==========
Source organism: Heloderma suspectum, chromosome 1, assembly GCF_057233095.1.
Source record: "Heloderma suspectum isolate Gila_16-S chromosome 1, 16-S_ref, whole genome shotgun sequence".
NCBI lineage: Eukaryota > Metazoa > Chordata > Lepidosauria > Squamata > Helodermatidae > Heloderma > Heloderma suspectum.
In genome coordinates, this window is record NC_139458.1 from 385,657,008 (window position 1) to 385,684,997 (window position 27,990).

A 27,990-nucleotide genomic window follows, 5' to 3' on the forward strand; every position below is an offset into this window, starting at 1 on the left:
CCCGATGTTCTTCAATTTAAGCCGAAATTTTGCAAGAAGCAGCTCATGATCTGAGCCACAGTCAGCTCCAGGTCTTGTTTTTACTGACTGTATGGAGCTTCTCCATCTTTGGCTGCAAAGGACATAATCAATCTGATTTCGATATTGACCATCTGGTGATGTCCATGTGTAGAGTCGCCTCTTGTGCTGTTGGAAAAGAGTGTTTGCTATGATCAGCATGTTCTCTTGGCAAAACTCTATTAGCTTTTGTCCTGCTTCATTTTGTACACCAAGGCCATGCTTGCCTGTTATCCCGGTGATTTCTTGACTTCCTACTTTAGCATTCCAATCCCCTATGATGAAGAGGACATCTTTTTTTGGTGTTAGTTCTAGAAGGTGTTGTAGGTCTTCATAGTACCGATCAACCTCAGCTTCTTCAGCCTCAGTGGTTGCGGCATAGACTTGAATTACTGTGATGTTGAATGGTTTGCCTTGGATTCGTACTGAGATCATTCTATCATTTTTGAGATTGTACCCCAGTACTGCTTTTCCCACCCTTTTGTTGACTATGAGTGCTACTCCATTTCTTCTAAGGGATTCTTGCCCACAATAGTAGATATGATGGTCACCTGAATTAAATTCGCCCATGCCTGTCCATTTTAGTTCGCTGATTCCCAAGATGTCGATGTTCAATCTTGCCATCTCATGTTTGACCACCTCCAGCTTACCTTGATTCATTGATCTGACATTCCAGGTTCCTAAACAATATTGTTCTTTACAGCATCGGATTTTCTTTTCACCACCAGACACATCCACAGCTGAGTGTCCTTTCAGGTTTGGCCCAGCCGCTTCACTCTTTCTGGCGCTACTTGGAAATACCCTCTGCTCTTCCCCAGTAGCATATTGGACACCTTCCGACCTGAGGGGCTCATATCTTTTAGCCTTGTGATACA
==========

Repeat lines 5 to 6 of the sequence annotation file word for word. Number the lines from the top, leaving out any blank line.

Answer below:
A 27,990-nucleotide genomic window follows, 5' to 3' on the forward strand; every position below is an offset into this window, starting at 1 on the left:
CCCGATGTTCTTCAATTTAAGCCGAAATTTTGCAAGAAGCAGCTCATGATCTGAGCCACAGTCAGCTCCAGGTCTTGTTTTTACTGACTGTATGGAGCTTCTCCATCTTTGGCTGCAAAGGACATAATCAATCTGATTTCGATATTGACCATCTGGTGATGTCCATGTGTAGAGTCGCCTCTTGTGCTGTTGGAAAAGAGTGTTTGCTATGATCAGCATGTTCTCTTGGCAAAACTCTATTAGCTTTTGTCCTGCTTCATTTTGTACACCAAGGCCATGCTTGCCTGTTATCCCGGTGATTTCTTGACTTCCTACTTTAGCATTCCAATCCCCTATGATGAAGAGGACATCTTTTTTTGGTGTTAGTTCTAGAAGGTGTTGTAGGTCTTCATAGTACCGATCAACCTCAGCTTCTTCAGCCTCAGTGGTTGCGGCATAGACTTGAATTACTGTGATGTTGAATGGTTTGCCTTGGATTCGTACTGAGATCATTCTATCATTTTTGAGATTGTACCCCAGTACTGCTTTTCCCACCCTTTTGTTGACTATGAGTGCTACTCCATTTCTTCTAAGGGATTCTTGCCCACAATAGTAGATATGATGGTCACCTGAATTAAATTCGCCCATGCCTGTCCATTTTAGTTCGCTGATTCCCAAGATGTCGATGTTCAATCTTGCCATCTCATGTTTGACCACCTCCAGCTTACCTTGATTCATTGATCTGACATTCCAGGTTCCTAAACAATATTGTTCTTTACAGCATCGGATTTTCTTTTCACCACCAGACACATCCACAGCTGAGTGTCCTTTCAGGTTTGGCCCAGCCGCTTCACTCTTTCTGGCGCTACTTGGAAATACCCTCTGCTCTTCCCCAGTAGCATATTGGACACCTTCCGACCTGAGGGGCTCATATCTTTTAGCCTTGTGATACA